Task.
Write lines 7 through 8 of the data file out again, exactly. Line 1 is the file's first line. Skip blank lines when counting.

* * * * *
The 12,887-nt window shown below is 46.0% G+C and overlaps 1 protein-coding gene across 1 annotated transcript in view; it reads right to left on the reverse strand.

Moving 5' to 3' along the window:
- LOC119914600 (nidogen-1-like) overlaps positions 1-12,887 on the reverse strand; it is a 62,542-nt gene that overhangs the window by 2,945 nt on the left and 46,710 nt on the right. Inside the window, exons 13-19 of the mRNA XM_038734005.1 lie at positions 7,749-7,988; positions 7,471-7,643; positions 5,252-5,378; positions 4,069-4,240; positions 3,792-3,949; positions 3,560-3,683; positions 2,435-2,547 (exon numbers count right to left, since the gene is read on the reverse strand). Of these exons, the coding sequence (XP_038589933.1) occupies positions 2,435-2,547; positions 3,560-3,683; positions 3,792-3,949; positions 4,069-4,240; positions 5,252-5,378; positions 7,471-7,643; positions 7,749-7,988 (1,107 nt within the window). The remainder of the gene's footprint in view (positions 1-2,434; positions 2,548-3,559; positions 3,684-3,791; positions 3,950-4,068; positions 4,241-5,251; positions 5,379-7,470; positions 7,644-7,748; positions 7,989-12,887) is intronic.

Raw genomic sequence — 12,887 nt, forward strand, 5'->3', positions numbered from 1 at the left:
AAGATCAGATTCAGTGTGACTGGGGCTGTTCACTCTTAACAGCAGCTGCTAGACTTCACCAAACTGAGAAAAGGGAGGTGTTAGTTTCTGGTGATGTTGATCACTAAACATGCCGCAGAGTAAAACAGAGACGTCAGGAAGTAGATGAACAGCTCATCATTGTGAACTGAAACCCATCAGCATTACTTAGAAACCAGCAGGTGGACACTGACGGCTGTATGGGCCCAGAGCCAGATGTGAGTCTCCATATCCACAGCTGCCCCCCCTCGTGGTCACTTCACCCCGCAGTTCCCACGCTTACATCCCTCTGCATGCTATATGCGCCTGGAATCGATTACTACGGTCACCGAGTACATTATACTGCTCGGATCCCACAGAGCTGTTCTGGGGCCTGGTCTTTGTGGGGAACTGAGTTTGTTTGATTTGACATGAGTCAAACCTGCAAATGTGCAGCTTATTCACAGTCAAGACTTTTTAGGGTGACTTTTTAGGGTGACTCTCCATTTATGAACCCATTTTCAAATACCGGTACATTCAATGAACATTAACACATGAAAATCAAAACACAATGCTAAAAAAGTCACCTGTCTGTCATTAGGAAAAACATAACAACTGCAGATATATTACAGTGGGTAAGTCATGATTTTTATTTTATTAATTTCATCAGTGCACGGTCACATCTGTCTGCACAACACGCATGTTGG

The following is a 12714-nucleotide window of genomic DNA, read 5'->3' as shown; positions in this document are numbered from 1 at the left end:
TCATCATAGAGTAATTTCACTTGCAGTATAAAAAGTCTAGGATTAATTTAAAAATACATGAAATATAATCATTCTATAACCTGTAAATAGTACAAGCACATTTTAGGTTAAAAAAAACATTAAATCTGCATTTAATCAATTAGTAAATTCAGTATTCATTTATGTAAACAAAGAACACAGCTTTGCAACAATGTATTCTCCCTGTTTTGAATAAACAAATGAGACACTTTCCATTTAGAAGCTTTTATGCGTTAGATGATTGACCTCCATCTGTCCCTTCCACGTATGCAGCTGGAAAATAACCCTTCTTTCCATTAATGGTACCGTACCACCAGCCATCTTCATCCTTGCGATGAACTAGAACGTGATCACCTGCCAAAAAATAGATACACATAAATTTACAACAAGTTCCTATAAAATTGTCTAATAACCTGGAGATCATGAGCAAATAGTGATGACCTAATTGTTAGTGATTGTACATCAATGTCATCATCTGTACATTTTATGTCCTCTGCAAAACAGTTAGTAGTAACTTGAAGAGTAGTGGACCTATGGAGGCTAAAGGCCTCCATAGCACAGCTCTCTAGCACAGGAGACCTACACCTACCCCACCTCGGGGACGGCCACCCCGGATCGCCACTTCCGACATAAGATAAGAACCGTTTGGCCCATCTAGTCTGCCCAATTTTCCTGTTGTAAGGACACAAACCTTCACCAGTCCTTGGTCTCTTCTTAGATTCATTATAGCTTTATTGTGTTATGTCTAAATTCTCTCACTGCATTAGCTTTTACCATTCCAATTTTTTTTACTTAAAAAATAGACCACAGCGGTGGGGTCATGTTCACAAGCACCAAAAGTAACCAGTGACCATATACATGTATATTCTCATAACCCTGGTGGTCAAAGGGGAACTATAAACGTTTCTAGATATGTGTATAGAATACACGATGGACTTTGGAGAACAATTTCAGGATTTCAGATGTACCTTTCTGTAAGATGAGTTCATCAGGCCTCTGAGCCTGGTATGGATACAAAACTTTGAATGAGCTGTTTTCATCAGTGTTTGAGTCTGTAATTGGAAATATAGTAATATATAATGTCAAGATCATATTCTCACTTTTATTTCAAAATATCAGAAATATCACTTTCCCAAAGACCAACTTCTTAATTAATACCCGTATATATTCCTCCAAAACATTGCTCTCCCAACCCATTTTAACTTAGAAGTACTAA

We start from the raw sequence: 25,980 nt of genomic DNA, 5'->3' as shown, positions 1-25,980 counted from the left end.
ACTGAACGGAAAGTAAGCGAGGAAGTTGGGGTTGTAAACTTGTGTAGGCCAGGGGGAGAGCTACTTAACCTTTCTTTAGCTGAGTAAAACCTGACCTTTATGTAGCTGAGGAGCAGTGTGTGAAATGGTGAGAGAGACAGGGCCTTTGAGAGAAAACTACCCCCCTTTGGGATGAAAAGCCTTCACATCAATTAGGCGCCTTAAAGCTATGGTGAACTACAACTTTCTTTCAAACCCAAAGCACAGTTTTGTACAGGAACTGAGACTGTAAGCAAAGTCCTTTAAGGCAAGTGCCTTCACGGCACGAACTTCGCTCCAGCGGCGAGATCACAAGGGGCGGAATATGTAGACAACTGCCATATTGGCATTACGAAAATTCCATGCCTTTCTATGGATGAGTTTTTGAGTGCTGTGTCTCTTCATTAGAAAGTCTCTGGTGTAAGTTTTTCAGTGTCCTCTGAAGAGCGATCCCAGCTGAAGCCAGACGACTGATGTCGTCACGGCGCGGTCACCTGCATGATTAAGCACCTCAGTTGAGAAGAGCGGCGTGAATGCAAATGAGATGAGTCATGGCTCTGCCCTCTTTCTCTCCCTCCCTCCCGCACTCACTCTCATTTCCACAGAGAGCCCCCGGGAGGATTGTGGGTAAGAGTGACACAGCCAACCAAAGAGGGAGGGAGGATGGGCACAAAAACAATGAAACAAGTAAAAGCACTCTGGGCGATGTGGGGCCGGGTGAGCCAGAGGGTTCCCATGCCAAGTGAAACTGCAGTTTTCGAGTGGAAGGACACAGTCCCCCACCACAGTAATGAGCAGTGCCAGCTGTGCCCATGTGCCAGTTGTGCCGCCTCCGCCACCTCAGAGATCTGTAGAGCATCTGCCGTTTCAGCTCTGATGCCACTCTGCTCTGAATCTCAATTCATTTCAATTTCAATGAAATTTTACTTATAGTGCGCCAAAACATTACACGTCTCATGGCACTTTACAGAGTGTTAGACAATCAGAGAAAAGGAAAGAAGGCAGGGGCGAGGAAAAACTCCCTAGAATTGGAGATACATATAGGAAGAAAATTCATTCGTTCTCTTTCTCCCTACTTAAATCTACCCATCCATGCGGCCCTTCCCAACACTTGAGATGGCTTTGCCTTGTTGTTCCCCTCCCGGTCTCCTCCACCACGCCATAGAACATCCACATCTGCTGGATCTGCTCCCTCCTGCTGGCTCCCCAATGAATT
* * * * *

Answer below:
TCATCATAGAGTAATTTCACTTGCAGTATAAAAAGTCTAGGATTAATTTAAAAATACATGAAATATAATCATTCTATAACCTGTAAATAGTACAAGCACATTTTAGGTTAAAAAAAACATTAAATCTGCATTTAATCAATTAGTAAATTCAGTATTCATTTATGTAAACAAAGAACACAGCTTTGCAACAATGTATTCTCCCTGTTTTGAATAAACAAATGAGACACTTTCCATTTAGAAGCTTTTATGCGTTAGATGATTGACCTCCATCTGTCCCTTCCACGTATGCAGCTGGAAAATAACCCTTCTTTCCATTAATGGTACCGTACCACCAGCCATCTTCATCCTTGCGATGAACTAGAACGTGATCACCTGCCAAAAAATAGATACACATAAATTTACAACAAGTTCCTATAAAATTGTCTAATAACCTGGAGATCATGAGCAAATAGTGATGACCTAATTGTTAGTGATTGTACATCAATGTCATCATCTGTACATTTTATGTCCTCTGCAAAACAGTTAGTAGTAACTTGAAGAGTAGTGGACCTATGGAGGCTAAAGGCCTCCATAGCACAGCTCTCTAGCACAGGAGACCTACACCTACCCCACCTCGGGGACGGCCACCCCGGATCGCCACTTCCGACATAAGATAAGAACCGTTTGGCCCATCTAGTCTGCCCAATTTTCCTGTTGTAAGGACACAAACCTTCACCAGTCCTTGGTCTCTTCTTAGATTCATTATAGCTTTATTGTGTTATGTCTAAATTCTCTCACTGCATTAGCTTTTACCATTCCAATTTTTTTTACTTAAAAAATAGACCACAGCGGTGGGGTCATGTTCACAAGCACCAAAAGTAACCAGTGACCATATACATGTATATTCTCATAACCCTGGTGGTCAAAGGGGAACTATAAACGTTTCTAGATATGTGTATAGAATACACGATGGACTTTGGAGAACAATTTCAGGATTTCAGATGTACCTTTCTGTAAGATGAGTTCATCAGGCCTCTGAGCCTGGTATGGATACAAAACTTTGAATGAGCTGTTTTCATCAGTGTTTGAGTCTGTAATTGGAAATATAGTAATATATAATGTCAAGATCATATTCTCACTTTTATTTCAAAATATCAGAAATATCACTTTCCCAAAGACCAACTTCTTAATTAATACCCGTATATATTCCTCCAAAACATTGCTCTCCCAACCCATTTTAACTTAGAAGTACTAA

We start from the raw sequence: 25,980 nt of genomic DNA, 5'->3' as shown, positions 1-25,980 counted from the left end.